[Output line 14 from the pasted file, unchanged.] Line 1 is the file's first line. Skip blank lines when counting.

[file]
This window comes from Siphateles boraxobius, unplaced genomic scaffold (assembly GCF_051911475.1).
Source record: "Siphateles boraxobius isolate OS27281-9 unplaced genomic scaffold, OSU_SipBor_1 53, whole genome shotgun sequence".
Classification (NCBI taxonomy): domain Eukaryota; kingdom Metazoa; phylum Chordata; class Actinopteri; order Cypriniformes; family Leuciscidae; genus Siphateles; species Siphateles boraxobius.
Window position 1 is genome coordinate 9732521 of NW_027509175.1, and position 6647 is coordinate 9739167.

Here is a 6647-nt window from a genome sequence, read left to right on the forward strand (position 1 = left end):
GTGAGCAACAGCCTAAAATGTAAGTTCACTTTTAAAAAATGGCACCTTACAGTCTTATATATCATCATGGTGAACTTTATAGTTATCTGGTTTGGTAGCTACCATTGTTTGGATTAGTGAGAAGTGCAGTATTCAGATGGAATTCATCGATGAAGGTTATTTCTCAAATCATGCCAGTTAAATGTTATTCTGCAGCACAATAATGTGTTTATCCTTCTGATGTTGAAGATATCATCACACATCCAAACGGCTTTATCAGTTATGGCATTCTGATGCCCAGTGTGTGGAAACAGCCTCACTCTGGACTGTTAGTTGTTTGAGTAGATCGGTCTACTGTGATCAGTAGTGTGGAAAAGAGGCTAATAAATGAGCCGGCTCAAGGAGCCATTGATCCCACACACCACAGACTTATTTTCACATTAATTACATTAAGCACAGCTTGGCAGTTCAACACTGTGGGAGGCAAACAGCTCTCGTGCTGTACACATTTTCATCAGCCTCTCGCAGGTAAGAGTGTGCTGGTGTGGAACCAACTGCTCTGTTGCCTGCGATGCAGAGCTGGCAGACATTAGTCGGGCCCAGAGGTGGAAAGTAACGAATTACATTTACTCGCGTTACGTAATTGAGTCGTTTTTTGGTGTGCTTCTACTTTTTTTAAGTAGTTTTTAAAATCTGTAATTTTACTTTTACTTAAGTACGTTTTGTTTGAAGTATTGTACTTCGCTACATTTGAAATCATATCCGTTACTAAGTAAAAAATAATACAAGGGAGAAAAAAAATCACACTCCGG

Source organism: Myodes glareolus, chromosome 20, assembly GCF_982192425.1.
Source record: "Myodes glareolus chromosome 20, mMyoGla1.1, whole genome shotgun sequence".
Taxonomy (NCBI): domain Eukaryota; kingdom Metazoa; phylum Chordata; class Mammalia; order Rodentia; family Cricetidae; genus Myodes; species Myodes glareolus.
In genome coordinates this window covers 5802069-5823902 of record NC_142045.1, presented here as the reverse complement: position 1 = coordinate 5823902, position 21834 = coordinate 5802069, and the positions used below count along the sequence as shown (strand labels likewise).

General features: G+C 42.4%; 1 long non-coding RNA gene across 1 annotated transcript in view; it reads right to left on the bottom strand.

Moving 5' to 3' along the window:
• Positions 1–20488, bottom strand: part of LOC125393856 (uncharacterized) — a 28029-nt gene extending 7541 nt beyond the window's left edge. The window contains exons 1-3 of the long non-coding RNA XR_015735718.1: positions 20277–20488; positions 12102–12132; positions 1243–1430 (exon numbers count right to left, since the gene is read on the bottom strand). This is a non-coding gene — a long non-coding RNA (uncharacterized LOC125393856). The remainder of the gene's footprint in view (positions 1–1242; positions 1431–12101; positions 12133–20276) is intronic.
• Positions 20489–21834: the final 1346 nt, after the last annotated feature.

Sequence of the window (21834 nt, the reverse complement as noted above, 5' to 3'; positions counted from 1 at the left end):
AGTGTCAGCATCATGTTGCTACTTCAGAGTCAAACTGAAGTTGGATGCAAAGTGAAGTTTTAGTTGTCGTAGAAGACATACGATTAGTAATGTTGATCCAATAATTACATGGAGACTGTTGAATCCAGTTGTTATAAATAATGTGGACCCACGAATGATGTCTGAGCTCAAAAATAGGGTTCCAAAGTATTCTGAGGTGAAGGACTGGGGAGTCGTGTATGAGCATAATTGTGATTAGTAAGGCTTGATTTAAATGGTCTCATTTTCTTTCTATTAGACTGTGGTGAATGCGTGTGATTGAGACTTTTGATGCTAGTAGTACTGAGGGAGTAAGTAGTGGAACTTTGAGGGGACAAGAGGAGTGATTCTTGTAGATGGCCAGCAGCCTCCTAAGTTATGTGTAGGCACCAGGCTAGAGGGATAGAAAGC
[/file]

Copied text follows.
• Positions 20489–21834: the final 1346 nt, after the last annotated feature.